Regarding this CLT description, what would a “properly normalized sum” be of thousands of different temperature measurements made in thousands of different places by thousands of different thermometers of varying accuracy?

Alexy Scherbakoff
December 16, 2022 9:41 pm

A lot of this implies making a reading with one instrument. How do you accommodate readings with different instruments? And never reading the same thing with these different instruments.
I’m asking if the statistics have to be run differently, if say, I read 1000 items and use 4 different instruments to get my data.

Last edited 1 month ago by Alexy Scherbakoff
Mr.
December 17, 2022 5:29 am

Real world operating practices vs desktop theoretically perfect situations Alexy?

commieBob
December 17, 2022 8:30 am

We should ignore statistics for a moment and consider the sources of instrument error.

1 – sixty students measure something with the same ruler
2 – one student measures the same thing with sixty different rulers
3 – one machinist measures the same thing with a micrometer

The rulers have different thicknesses. That changes the parallax error.
There are predictable human errors. If the thing being measured is precisely one inch thick, the average of the sixty student measurements will probably be one inch. If the thing is 1.01 inches thick, the average of the sixty student measurements will probably still be one inch.

If I’m setting up four production lines and have four properly calibrated test instruments of the same type, any variability will be due to the production lines, not the test instruments.

On the other hand, if I’m taking field strength measurements for an AM radio transmitter, I have to realise that I won’t get the same measurement even later on the same day.

So, the answer to your question depends on what you’re measuring and why you’re measuring and what you intend to do with the results.

Richard S J Tol
December 16, 2022 11:50 pm

“The mean found through use of the CLT cannot and will not be less uncertain than the uncertainty of the actual mean of original uncertain measurements themselves.”

I’m not quite sure what this means.

However, the standard error of the sample mean really is smaller than
(1) the standard deviation of the sample; and
(2) the measurement error.

It is generally not advisable to contest mathematics with words.

steve_showmethedata
Reply to  Richard S J Tol
December 17, 2022 12:28 am

None of Kip’s homespun statistical theories are presented with any mathematically precise and rigorous descriptions and proofs using techniques described in text books and peer-reviewed journals. Understandable, given as far it appears, he has no formal training in statistical theory and falls back on being just a “science journalist” (or more correctly “science blogger”). What is not understandable is his level of dogmatism that he is unassailably correct despite the above lack of mathematical rigour. What is also hard to understand is why WUWT is hosting this statistical “snake oil” without at least some subject-matter expert review. I have been a reviewer for applied statistics and application-specific journals and published myself many times in this area over 45 years and I can tell you that these essays would not even make it to the review stage without the prerequisite mathematically explicit descriptions and proofs.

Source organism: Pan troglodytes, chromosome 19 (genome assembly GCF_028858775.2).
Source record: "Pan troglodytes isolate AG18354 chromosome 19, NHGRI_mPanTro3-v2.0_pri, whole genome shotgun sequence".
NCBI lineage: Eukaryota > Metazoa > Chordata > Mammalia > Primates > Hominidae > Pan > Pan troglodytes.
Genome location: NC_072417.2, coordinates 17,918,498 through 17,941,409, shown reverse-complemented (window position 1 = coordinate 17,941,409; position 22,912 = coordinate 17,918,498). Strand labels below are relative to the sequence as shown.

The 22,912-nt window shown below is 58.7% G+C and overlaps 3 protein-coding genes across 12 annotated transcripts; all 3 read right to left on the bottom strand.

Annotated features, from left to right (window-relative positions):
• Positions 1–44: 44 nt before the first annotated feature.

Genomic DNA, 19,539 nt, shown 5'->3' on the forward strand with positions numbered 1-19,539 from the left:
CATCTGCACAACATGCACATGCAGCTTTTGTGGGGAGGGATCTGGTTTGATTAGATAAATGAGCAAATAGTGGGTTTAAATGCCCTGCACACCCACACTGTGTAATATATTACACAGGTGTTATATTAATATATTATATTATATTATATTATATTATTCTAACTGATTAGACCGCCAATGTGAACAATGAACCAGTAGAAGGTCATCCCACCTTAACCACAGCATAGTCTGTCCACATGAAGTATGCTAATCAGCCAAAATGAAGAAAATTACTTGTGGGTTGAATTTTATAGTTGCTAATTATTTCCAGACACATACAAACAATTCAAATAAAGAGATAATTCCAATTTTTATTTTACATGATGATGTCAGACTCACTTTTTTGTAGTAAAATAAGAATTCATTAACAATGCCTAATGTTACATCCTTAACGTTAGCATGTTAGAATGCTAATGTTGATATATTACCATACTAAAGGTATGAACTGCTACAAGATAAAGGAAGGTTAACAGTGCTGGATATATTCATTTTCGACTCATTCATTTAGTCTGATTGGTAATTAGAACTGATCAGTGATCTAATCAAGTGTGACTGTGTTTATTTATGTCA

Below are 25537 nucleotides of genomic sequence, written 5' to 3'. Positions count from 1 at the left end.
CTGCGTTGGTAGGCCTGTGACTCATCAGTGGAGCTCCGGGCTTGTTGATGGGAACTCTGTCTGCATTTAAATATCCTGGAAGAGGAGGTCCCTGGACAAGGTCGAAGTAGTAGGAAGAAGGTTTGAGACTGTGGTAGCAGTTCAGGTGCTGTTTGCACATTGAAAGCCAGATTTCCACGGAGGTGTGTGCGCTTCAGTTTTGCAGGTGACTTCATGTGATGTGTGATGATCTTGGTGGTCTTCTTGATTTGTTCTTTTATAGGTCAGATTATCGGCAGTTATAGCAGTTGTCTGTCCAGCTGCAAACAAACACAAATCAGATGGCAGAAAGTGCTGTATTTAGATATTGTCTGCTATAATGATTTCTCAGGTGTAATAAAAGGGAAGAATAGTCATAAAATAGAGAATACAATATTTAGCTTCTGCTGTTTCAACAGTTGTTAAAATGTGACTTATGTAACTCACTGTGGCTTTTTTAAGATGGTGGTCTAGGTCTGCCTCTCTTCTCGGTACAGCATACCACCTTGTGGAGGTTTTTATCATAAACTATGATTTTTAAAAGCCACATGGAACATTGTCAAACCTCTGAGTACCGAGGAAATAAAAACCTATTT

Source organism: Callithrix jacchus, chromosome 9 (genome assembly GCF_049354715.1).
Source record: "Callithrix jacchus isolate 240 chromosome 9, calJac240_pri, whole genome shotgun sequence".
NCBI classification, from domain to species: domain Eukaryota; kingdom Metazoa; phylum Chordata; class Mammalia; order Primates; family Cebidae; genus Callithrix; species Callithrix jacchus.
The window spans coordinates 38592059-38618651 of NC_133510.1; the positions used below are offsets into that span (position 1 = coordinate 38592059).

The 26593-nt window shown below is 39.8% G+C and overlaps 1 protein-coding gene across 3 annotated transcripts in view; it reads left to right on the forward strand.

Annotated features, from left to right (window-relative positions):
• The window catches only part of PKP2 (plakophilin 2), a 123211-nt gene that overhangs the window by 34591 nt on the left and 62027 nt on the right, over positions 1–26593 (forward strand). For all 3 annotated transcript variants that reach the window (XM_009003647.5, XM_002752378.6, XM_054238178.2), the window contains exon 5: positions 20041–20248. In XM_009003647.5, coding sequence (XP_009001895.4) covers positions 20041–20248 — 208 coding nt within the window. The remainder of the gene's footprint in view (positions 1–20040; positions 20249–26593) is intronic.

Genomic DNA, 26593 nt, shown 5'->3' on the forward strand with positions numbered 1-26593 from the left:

ferdberple
December 17, 2022 1:50 am

A rigorous mathematical proof can only be properly evaluated by a rigorous mathematition, on average 99 time out of 100.

Case in point. Does the Law of Large Numbers apply to future temperatures? For LLN we need a constant mean and variance, such as a coin. Many overlook this requirement and assume LLN applies everywhere.

Thus our question can be answered both yes and no.

No, because we know from paleo temperature data that mean temperature and variance are not constant.

Yes, because if one looks at the entire paleo record one can calculate a mean and variance that for all intents and purposes will not change over a span of a few thousand years.

Which one of these is true?

sherro01
December 17, 2022 1:50 am

steve_showme
It is likely that WUWT staff will welcome your written essay on the subject. They accepted three of mine in September. Why not go for it? Geoff S

steve_showmethedata
December 17, 2022 3:15 am

Geoff. Thanks for that idea. I generally like reading WUWT on subject areas I have no professional expertise in, like energy economics, policy, battery technology, climatology etc and news articles with comments such as those posted by Eric Worrall. I enjoy reading those and follow-up links to articles and getting informed. I just do not get the point of these statistical theory “lectures” by Kip especially when they are presenting false assertions as far as “false” can be gleaned from the maths-free homespun “theory” presented. The links given are web articles and not text books or peer-reviewed journal articles and these web links tend to be maths free as well.